Analyzing the voting data for the dueling city auditor ballot measures shows that the majority of voters did want an auditor, but vote-splitting resulted in no auditor being selected.
There is a block of about 11,000 voters who voted no on both measures. This group was opposed to hiring any auditor. This number is derived by assuming those who voted yes for elected also voted no for appointed, and visa versa.
So, subtract the yes-appointed votes from the no-elected votes, and visa versa. This shows the roughly 11,000 block of additional no votes.
There were about 38,000 votes cast for each measure. Subtracting the 11,000 no-auditor votes leaves 27,000 voters who did want an auditor. The data confirms this, showing a combined total of 27,014 yes votes between the two measures. But, the minority no-auditor block won because the yes votes were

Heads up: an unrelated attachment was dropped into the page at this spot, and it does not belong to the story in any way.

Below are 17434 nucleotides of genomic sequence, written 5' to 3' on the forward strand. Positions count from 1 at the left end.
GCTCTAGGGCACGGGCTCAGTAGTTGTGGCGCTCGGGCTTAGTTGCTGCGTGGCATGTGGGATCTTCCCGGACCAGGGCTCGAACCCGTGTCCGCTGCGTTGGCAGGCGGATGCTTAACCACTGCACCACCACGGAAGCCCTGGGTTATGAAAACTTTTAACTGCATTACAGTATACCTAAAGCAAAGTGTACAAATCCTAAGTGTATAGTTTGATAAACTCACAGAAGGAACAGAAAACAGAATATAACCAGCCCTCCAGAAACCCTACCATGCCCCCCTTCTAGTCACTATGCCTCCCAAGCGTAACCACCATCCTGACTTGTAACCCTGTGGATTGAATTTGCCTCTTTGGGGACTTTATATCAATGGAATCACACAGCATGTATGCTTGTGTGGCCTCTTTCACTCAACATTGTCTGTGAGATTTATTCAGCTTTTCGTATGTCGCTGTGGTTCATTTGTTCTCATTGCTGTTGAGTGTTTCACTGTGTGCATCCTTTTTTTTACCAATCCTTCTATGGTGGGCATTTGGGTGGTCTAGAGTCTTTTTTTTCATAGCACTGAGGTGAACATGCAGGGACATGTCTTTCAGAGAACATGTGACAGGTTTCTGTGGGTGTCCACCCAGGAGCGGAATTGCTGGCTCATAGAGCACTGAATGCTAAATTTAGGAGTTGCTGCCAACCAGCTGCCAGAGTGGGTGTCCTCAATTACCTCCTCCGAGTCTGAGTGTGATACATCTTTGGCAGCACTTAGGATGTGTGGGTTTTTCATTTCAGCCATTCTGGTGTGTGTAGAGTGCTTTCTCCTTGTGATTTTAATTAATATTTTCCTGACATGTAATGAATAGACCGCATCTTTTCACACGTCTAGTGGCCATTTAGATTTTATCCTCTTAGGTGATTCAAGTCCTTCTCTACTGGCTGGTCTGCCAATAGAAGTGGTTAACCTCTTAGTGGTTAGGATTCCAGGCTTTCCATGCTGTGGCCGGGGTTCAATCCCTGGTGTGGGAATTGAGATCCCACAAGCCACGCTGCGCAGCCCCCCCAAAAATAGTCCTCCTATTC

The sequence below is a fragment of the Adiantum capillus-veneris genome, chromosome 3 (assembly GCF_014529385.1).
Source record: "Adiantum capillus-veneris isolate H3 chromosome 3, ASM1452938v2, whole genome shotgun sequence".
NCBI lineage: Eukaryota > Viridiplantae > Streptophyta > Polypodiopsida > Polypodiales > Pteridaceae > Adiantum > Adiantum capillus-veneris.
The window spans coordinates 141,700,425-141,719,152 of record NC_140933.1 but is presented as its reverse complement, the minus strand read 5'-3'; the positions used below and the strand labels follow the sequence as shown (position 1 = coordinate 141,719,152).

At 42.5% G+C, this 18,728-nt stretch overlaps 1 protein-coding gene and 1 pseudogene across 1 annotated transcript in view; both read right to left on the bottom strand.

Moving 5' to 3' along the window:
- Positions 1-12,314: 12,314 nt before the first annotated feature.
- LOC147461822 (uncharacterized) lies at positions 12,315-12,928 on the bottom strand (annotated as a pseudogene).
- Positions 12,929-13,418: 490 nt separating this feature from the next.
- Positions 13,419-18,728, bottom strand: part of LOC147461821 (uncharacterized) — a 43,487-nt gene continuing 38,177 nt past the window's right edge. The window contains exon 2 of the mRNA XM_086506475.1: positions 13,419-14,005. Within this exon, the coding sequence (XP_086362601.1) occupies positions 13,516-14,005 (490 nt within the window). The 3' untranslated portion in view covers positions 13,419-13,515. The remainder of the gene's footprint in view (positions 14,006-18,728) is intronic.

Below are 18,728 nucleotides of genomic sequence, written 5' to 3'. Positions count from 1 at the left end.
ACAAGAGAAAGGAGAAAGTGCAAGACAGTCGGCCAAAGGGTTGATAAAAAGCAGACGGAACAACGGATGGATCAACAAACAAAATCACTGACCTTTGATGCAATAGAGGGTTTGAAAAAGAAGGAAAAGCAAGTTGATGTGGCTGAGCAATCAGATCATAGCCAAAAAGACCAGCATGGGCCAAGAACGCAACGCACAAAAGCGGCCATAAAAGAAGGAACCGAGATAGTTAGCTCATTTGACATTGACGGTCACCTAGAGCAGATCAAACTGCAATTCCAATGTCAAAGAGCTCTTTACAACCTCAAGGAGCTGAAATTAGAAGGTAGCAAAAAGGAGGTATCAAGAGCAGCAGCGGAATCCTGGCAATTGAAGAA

split between the two measures (with nearly twice as many yes-elected than yes-appointed votes).
It is well known that offering a competing ballot measure often results in the most popular measure being defeated because of vote-splitting. I don’t think using vote-splitting (a side effect of our antiquated voting system) is a good exercise of democracy.
Only if all yes-appointed voters wanted their measure or no auditor at all, has democracy prevailed. But if at least one-third of them would prefer an elected auditor over no auditor, then democracy has been
And it has been cheated knowingly by those on the appointed campaign who are aware of the vote-splitting effect.